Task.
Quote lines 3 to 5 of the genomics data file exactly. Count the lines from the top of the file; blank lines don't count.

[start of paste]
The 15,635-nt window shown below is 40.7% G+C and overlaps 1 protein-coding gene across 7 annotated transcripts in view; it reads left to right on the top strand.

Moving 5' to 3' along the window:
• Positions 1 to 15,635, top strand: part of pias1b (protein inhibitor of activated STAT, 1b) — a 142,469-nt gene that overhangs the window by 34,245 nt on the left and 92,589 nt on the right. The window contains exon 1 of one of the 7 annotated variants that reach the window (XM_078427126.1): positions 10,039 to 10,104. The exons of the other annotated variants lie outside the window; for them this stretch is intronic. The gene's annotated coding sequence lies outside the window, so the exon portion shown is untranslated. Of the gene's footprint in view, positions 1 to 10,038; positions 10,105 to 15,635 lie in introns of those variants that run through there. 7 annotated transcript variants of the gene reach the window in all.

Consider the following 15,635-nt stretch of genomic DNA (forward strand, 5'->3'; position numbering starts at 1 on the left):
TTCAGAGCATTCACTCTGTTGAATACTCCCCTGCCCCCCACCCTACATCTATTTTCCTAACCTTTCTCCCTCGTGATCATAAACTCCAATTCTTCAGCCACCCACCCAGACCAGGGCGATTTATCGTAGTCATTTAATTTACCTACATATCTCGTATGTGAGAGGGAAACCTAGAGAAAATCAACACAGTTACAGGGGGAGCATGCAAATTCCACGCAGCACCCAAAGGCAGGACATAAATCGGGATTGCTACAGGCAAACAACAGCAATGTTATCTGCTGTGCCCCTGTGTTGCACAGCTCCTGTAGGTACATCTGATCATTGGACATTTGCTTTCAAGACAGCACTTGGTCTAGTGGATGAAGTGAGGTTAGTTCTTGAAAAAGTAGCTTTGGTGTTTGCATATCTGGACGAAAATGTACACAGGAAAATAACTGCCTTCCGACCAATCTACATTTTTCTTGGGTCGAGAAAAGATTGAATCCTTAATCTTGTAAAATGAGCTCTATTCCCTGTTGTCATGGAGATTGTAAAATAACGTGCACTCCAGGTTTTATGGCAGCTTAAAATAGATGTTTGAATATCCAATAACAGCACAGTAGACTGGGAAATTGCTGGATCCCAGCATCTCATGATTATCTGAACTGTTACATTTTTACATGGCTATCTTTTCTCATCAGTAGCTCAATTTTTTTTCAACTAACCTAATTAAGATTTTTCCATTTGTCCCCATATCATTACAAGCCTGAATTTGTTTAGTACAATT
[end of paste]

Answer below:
• Positions 1 to 15,635, top strand: part of pias1b (protein inhibitor of activated STAT, 1b) — a 142,469-nt gene that overhangs the window by 34,245 nt on the left and 92,589 nt on the right. The window contains exon 1 of one of the 7 annotated variants that reach the window (XM_078427126.1): positions 10,039 to 10,104. The exons of the other annotated variants lie outside the window; for them this stretch is intronic. The gene's annotated coding sequence lies outside the window, so the exon portion shown is untranslated. Of the gene's footprint in view, positions 1 to 10,038; positions 10,105 to 15,635 lie in introns of those variants that run through there. 7 annotated transcript variants of the gene reach the window in all.

Consider the following 15,635-nt stretch of genomic DNA (forward strand, 5'->3'; position numbering starts at 1 on the left):
TTCAGAGCATTCACTCTGTTGAATACTCCCCTGCCCCCCACCCTACATCTATTTTCCTAACCTTTCTCCCTCGTGATCATAAACTCCAATTCTTCAGCCACCCACCCAGACCAGGGCGATTTATCGTAGTCATTTAATTTACCTACATATCTCGTATGTGAGAGGGAAACCTAGAGAAAATCAACACAGTTACAGGGGGAGCATGCAAATTCCACGCAGCACCCAAAGGCAGGACATAAATCGGGATTGCTACAGGCAAACAACAGCAATGTTATCTGCTGTGCCCCTGTGTTGCACAGCTCCTGTAGGTACATCTGATCATTGGACATTTGCTTTCAAGACAGCACTTGGTCTAGTGGATGAAGTGAGGTTAGTTCTTGAAAAAGTAGCTTTGGTGTTTGCATATCTGGACGAAAATGTACACAGGAAAATAACTGCCTTCCGACCAATCTACATTTTTCTTGGGTCGAGAAAAGATTGAATCCTTAATCTTGTAAAATGAGCTCTATTCCCTGTTGTCATGGAGATTGTAAAATAACGTGCACTCCAGGTTTTATGGCAGCTTAAAATAGATGTTTGAATATCCAATAACAGCACAGTAGACTGGGAAATTGCTGGATCCCAGCATCTCATGATTATCTGAACTGTTACATTTTTACATGGCTATCTTTTCTCATCAGTAGCTCAATTTTTTTTCAACTAACCTAATTAAGATTTTTCCATTTGTCCCCATATCATTACAAGCCTGAATTTGTTTAGTACAATT